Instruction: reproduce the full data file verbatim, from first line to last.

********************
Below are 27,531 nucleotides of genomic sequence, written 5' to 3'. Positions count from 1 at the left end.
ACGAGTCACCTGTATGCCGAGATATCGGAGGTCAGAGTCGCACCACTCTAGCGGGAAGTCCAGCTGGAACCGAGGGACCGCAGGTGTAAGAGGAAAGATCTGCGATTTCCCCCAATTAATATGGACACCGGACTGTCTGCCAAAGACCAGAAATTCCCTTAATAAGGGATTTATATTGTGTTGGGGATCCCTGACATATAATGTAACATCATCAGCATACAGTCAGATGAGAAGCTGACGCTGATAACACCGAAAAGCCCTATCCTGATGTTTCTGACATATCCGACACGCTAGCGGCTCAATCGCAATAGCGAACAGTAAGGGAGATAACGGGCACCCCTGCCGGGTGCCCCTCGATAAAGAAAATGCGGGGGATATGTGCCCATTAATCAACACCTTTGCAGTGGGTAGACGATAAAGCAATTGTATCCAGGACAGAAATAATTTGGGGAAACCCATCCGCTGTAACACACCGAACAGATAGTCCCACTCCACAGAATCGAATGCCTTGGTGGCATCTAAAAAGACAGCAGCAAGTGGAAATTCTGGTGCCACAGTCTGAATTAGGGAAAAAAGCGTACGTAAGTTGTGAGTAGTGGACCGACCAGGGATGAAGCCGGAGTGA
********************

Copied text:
Below are 27,531 nucleotides of genomic sequence, written 5' to 3'. Positions count from 1 at the left end.
ACGAGTCACCTGTATGCCGAGATATCGGAGGTCAGAGTCGCACCACTCTAGCGGGAAGTCCAGCTGGAACCGAGGGACCGCAGGTGTAAGAGGAAAGATCTGCGATTTCCCCCAATTAATATGGACACCGGACTGTCTGCCAAAGACCAGAAATTCCCTTAATAAGGGATTTATATTGTGTTGGGGATCCCTGACATATAATGTAACATCATCAGCATACAGTCAGATGAGAAGCTGACGCTGATAACACCGAAAAGCCCTATCCTGATGTTTCTGACATATCCGACACGCTAGCGGCTCAATCGCAATAGCGAACAGTAAGGGAGATAACGGGCACCCCTGCCGGGTGCCCCTCGATAAAGAAAATGCGGGGGATATGTGCCCATTAATCAACACCTTTGCAGTGGGTAGACGATAAAGCAATTGTATCCAGGACAGAAATAATTTGGGGAAACCCATCCGCTGTAACACACCGAACAGATAGTCCCACTCCACAGAATCGAATGCCTTGGTGGCATCTAAAAAGACAGCAGCAAGTGGAAATTCTGGTGCCACAGTCTGAATTAGGGAAAAAAGCGTACGTAAGTTGTGAGTAGTGGACCGACCAGGGATGAAGCCGGAGTGA